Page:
HomeTag EPO

“Play True” is the World Anti-Doping Agency’s (WADA) outward appeal to athletes, coaches, doctors, a myriad of handlers and advisers, and, ironically, anti-doping labs to keep sport clean. On one hand, “Play True” could be interpreted as a baseline demand, something educators might instill in elementary students. But it also reads like a plea; for fans of the sport and most importantly participant athletes themselves, there’s a lot to lose when athletes “Play False”. The...


In the penultimate chapter of a doping story which began nearly two and a half years ago, Italian biathlon relay World Champion Gottlieb Taschler and his son Daniel, an IBU Cup-level competitor, were convicted by an Italian court. Doping is a criminal offense in Italy and Daniel Taschler was convicted of using illegal methods, while his father was convicted of assisting and concealing the activities. News first broke in late 2014 that the younger Taschler had been...


The Russian rosters for January competition will include two names not seen in a while: Irina Starykh and Alexander Loginov. Both are returning to international competition after serving suspensions for using the blood-doping drug erythropoietin (EPO). Irina Starykh Makes a Fast Return Starykh has been named to the IBU Cup team. The next stage of competitions are in Martell, Italy, starting on January 5, 2017. Starykh was initially suspended in January, 2014, in the run-up...


Note: this article has been updated to include more accurate information about Alexander Legkov’s participation at 2014 Russian Championships. At least 34 skiers are referred to in the World Anti-Doping Agency’s McLaren report, including one by name: Alexander Legkov, the 2014 Olympic champion in the 50 kilometer skate. Throughout the report’s evidentiary documents, names of athletes were scrubbed and replaced with alpha-numeric codes. But in one set of emails leaked by Grigory Rodchenkov, Legkov’s name is...


While reporting regarding systematic doping by Russian teams has been building up for several years, the second part of the World Anti-Doping Agency’s McLaren report still took some by surprise in terms of the pure scope of the allegations. Tiger Shaw, CEO of the United States Ski and Snowboard Association (USSA), was one of them. “I am shocked by the level: the number of individuals colluding is shocking,” he said in an interview on Friday....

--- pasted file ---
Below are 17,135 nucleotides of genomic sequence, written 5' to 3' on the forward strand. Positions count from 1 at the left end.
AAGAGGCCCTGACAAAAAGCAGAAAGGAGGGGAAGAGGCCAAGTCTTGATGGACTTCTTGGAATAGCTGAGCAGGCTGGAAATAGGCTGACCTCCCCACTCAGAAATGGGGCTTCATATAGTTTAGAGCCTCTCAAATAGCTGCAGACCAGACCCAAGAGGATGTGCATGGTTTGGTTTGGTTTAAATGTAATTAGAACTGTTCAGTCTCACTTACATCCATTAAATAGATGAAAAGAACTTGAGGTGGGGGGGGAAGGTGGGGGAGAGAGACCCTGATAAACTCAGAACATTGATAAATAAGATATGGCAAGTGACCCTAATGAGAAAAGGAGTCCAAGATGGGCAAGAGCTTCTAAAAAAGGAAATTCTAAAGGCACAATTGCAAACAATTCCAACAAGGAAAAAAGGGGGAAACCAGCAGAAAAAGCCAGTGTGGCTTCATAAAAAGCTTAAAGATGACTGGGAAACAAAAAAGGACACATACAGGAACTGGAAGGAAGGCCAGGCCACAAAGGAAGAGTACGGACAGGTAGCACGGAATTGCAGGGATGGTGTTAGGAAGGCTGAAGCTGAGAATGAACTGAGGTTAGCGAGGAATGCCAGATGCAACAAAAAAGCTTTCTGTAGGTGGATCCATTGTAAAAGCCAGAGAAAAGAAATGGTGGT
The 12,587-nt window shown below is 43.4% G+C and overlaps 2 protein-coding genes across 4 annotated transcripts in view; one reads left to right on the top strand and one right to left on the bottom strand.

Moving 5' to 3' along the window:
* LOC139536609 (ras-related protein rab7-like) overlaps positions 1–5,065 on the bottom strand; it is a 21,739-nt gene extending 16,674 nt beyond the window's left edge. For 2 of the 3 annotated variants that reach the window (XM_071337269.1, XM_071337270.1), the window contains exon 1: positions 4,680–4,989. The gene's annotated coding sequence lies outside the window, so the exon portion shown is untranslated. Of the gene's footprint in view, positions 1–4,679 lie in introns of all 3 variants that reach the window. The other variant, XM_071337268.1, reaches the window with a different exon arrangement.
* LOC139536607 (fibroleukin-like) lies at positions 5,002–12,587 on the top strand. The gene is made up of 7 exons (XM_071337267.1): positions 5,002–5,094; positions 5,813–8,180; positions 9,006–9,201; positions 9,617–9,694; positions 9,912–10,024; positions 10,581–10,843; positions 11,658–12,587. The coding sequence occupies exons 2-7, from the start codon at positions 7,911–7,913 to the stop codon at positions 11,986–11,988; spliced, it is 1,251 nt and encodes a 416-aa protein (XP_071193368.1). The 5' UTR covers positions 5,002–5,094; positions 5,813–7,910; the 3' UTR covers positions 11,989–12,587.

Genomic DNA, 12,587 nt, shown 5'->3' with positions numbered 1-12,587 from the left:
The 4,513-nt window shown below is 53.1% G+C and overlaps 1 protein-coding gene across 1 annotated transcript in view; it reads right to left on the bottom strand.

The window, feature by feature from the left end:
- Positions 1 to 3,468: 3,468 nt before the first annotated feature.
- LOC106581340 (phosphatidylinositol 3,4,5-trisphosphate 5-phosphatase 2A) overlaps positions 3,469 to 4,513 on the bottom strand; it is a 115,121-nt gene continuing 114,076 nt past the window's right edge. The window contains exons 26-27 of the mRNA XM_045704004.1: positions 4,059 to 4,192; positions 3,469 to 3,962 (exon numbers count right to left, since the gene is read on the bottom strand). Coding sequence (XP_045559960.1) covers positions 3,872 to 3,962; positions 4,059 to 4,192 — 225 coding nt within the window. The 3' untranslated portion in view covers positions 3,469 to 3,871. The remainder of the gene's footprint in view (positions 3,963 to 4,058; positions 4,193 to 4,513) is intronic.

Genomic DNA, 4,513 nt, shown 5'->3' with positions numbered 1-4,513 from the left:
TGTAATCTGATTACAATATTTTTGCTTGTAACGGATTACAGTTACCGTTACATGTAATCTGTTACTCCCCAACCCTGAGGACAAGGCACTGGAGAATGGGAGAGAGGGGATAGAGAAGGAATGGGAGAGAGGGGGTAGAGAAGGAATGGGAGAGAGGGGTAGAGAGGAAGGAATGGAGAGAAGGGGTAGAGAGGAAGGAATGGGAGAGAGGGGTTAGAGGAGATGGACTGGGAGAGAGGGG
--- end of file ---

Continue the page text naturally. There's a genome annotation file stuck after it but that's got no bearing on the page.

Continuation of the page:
Sergui Sednev of Ukraine is the latest athlete to be caught in the International Biathlon Union's re-testing of suspicious anti-doping samples from seasons past. At stake are two seasons' worth of results. All of the old samples have now been tested, but it's unclear whether more suspensions are still to come - a month passed between the analytical result in Sednev's case and the release of his name.


A transcript (find a link inside) of the German documentary which exposed systematic doping in Russia reveals an even worse situation than imagined: how easy it is to purchase cheap EPO without a prescription; how Russian officials threaten that any athlete who goes to the press might "have an accident". Plus, we talk to Lowell Bailey, Nathan Smith, and Max Cobb about the situation.


The International Biathlon Union has finally announced the verdict for Irina Starykh of Russia: a two-year ban beginning on December 23, 2013, the date samples were collected which eventually tested positive for recombinant erythropoetin. Starykh claims that the substance must have been in a drug she injected to improve her skin, but this seems unlikely.


Finnish skier Tero Similä has tested positive for the blood-doping drug EPO. While the case will likely put Finland back in the spotlight again after the 2001 disqualifications of six top athletes at World Championships for the same offense, Similä wasn't on the national team and one possibility is that he turned to doping to try to make the Olympic team (he did not).

We read the FIS Anti-Doping Rules so you don't have to. Here are the answers to a few important questions in the wake of the Johannes Dürr EPO scandal. Yes, he was in FIS's registered testing pool (or at least, he should have been according to their own rules); and yes, they have a biological passport program. Dürr still dodged 14 tests, likely in part because of the short half-life of EPO.


Austrian cross country skier Johannes Dürr says that he began taking EPO in June, after pressure to support his family became too much to bear. He says he acquired it from the former Yugoslavia. Meanwhile, the Austrian Ski Federation is considering kicking cross-country skiing out of the snow sports conglomerate after two scandals in three Olympics.


Three biathletes were recently caught doping - but does that count as cleaning out the sport, or is it just the tip of the banned-substance iceberg? According to IBU medical director Dr. Jim Carrabre, the biathlon union has doubled their testing in the leadup to the Olympics and is using the blood passport program to aggressively target potential dopers. Some substances can't be detected, but the federation is pushing as hard as current science and WADA rules allow.


This month, the Journal of Applied physiology confronted allegations of scientific misconduct in two cases: one when a study used an athlete who turned out to have been doping, and another when researchers asked participants to use banned methods. The journal invited discussion from many of the scientists involved as well as WADA, with interesting, and antagonistic, results.